Transportation for Massachusetts, a statewide coalition of 47 organizations advocating for a better transportation system in the Commonwealth of Massachusetts, respectfully submits these comments to the Massachusetts Bay Transportation Authority regarding the Late Night Service Pilot.
As the pilot for Late Night Service – which extended the hours of operation for all MBTA subway lines and 15 key bus routes to approximately 2:30 a.m. on Friday and Saturday nights – is being reviewed to determine whether it will continue past June 2015, Transportation for Massachusetts urges the MBTA to extend the continuation of this pilot for an additional six to twelve months in order to provide sufficient opportunity for realization and evaluation of its success.
The implementation of Late Night MBTA Service stands to deliver on a part of Boston Mayor Marty Walsh’s goal of championing a 24-hour city and positioning Boston as a global business and tourism destination. The service provides direct benefit to shift workers who rely on commuting after traditional business hours, young people patronizing businesses, and corporations who serve customers into the early morning. Unfortunately, the businesses that have benefited from the Late Night Service Pilot have not actually sponsored the program, as was initially conceived.
While university student groups have been among the most outspoken advocates of the service, it is clear from the results of a survey conducted by MassCommute – a statewide coalition of twelve Transportation Management Associations – that people from a range of ages and backgrounds have benefited from the ability to access transit after midnight on weekends, and that people have utilized the service for much more than entertainment purposes:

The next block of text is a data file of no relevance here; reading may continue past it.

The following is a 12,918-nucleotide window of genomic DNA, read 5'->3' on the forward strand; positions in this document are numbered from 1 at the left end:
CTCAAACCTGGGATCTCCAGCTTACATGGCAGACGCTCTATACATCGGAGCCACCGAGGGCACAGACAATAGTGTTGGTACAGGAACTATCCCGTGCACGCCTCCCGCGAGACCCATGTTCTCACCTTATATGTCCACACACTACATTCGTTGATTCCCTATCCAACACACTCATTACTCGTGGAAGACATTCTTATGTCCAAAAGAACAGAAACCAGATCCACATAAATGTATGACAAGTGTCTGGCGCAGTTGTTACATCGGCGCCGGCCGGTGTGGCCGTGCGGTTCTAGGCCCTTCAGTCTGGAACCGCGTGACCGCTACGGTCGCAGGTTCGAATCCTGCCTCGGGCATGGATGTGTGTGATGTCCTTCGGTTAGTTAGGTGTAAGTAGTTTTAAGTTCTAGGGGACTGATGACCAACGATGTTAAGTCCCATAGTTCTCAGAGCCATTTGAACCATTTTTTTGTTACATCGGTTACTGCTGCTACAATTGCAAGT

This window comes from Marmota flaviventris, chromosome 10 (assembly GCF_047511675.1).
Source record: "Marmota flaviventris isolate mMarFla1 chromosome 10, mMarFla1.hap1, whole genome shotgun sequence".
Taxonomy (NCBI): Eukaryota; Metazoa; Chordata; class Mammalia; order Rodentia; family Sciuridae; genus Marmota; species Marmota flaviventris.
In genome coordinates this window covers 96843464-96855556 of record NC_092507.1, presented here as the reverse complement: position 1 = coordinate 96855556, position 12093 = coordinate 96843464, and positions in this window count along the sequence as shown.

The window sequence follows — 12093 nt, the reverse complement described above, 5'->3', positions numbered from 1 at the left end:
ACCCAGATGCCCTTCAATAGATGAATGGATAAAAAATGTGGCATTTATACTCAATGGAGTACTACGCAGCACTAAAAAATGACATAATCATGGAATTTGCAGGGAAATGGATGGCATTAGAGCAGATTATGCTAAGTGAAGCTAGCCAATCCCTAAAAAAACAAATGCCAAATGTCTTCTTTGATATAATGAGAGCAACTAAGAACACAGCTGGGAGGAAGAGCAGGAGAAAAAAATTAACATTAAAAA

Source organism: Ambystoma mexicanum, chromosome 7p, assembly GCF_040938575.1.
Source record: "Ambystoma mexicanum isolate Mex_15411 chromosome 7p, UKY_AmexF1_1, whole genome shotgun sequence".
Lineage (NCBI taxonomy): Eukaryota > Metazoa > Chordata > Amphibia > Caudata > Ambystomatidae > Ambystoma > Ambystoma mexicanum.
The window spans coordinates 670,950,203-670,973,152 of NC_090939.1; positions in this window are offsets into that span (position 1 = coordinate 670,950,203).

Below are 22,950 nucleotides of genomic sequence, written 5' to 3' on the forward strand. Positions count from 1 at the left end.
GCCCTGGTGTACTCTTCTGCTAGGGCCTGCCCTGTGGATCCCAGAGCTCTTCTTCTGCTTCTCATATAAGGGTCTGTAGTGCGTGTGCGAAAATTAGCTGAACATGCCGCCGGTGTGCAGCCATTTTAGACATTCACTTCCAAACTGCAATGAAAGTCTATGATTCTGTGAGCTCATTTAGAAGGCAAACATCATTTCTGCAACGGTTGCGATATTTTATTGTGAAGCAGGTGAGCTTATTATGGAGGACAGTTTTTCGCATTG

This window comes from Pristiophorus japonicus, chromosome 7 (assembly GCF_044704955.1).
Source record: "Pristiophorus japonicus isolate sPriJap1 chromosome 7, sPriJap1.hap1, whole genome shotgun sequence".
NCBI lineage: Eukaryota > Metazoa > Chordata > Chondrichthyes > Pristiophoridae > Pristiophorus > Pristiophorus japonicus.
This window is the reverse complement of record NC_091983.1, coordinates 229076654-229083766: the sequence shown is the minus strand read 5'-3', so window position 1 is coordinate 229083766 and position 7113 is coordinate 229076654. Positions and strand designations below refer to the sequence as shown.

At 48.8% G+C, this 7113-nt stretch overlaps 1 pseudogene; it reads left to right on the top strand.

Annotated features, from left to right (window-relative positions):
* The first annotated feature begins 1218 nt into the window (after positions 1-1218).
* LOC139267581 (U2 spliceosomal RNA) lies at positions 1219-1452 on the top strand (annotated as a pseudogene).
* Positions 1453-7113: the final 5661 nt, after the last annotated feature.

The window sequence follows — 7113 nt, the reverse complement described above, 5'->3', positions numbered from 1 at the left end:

“I often have critical experiments that extend into the late night, or need late-night check-ins. I also am living cross-country from my husband and children and have flights that arrive to the airport late at night, leaving me having to take an expensive taxi ride. I have been waiting for Boston to extend their service to late night. Please keep this important service available!” -Research Scientist
“This service is absolutely essential to keep me living in Boston/Cambridge and for this city to truly call itself a world-class global city like Chicago, NY, and many others.” -Student
However, metrics for evaluating the success or failure of the pilot were never put in place. Clear goals for each line and route would also allow the MBTA to evaluate whether adding or subtracting certain elements would enhance the service or make it more cost effective. In addition, it is unclear whether the MBTA provided sufficient marketing support to achieve success. For instance, ridership, with about 820,00 riders in the first nine months, was relatively robust, but would likely have increased by aggressive marketing of the new service.
Transportation for Massachusetts recognizes the dire budgetary circumstances and lack of resources faced by the MBTA today, and that the Board faces hard choices between competing priorities. However, we believe that significant untapped opportunity exists to bolster the success of the Late Night T program by way of strategic marketing and corporate sponsorship. To support the continuation of this service, which is instrumental to Boston’s economy, we offer the following recommendations:
• Extend the Pilot for six to twelve months.
• Set clear goals for each line and route of the Late Night Service Pilot.
• Designate a point person and/or committee within the MBTA to aggressively market the service.
• Make a concerted effort to solicit financial support from the corporate sector, particularly those companies whose profits and/or workforce are significantly influenced by availability of late night transit access.
Thank you for consideration of the above. Please contact Transportation for Massachusetts with any questions or need any further information.
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